Pu'uhonua O Honaunau & Kealakekua Bay
Pu'uhonua O Honaunau has been a place I've loved going to since the first time I visited when I was 14 years old. It is an amazing educational experience, and clearly an extension of Hawaii's gorgeous and diverse coastline. The palms, structures, lava rock walls, tide pools.. oh. boy. I am homesick.
A short drive away is Kealakekua Bay, which has great snorkeling and kayaking, and also home to Captain Cook's memorial. It is at the bottom of a large sloping landscape and offers views up towards the communities that surround the bay. Depending on the season, the air is saturated with the sweet smell of mangos, plumeria, and rotting fruits that cover the streets.
The Coast Road & Waimea
I saved the best for last, and honestly, it doesn't surprise me, but I don't have many photos of this place.
Driving up the coast from Kona to Waimea is one of my favorite experiences. I love seeing Hualālai, Mauna Loa, and Mauna Kea towering over the vast deserts of the west side of the island. I love seeing all the various coastline landscapes, and I love spotting rainbows hugging Kohala Mountain as I sit almost at sea level.
Waimea is Home for me. I have spent the better part of the last six and a half years there. I have made friends, extended my family, met incredible community members, and have built my dreams there. As I reflect on the last two years of travel, I often find heartache that I am not there more often. Luckily I am reminded almost every day Waimea is still home for me, and I can't wait to return... soon.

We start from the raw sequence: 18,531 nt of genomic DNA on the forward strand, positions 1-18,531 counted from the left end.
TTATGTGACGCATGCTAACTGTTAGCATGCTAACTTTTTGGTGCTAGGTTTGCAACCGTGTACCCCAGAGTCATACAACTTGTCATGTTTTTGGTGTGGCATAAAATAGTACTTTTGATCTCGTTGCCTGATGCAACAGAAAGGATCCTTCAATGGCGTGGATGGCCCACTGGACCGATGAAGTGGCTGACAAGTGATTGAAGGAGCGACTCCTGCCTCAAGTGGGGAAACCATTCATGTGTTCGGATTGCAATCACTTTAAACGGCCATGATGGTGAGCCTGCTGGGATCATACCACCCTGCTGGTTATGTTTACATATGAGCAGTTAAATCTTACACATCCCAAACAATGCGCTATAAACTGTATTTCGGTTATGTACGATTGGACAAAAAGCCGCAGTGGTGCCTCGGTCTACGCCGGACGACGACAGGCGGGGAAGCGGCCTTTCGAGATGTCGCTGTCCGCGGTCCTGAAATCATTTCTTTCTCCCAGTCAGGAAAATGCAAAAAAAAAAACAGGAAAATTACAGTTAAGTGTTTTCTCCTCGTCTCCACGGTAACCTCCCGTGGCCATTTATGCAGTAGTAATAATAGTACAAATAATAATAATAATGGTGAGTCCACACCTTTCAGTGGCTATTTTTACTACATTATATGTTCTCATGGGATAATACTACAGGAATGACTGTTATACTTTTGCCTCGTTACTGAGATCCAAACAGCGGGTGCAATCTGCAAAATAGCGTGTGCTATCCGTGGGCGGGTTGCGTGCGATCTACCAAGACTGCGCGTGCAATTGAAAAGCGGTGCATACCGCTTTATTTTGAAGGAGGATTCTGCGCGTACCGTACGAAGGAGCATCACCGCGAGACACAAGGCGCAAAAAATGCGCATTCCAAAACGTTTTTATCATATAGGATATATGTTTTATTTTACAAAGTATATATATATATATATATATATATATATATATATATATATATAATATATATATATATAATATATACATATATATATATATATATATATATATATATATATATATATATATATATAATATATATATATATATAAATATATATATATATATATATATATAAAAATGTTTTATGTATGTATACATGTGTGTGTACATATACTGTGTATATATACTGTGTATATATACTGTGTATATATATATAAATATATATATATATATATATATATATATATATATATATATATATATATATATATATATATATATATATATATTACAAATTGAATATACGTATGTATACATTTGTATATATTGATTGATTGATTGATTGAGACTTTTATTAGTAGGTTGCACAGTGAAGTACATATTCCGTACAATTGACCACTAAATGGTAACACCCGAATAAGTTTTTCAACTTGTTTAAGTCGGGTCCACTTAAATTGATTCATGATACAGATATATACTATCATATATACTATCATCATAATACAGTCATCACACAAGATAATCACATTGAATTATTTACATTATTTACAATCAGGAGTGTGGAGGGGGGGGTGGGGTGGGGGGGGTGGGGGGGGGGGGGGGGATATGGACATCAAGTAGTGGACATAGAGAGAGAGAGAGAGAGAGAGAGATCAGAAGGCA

Waimea is an amazing town that sits partially on a dry desert, and partially on green pastures. The valleys back up to the wetside of Waimea and we get incredible rainbows on a daily basis thanks to the mists and rains that come over the mountain. Depending on where you stand you can see tens of miles down the coast, up to the mountains, and over the desert that sits between the north end of the island and Kona.
We get sunrise and sunset. We get torrential rains, bluebird skies, forceful winds, and the most beautiful fogs. On clear nights the stars shine with absolute brightness and certainty.
Waimea town is a diverse place, with midwest polite, cowboy culture, surf as religion, and a strong appreciation for getting outside. The community is unlike anything I have experienced, and I know I am biased, but there is no other place on earth that feels so much like home to someone who grew up six thousand miles away.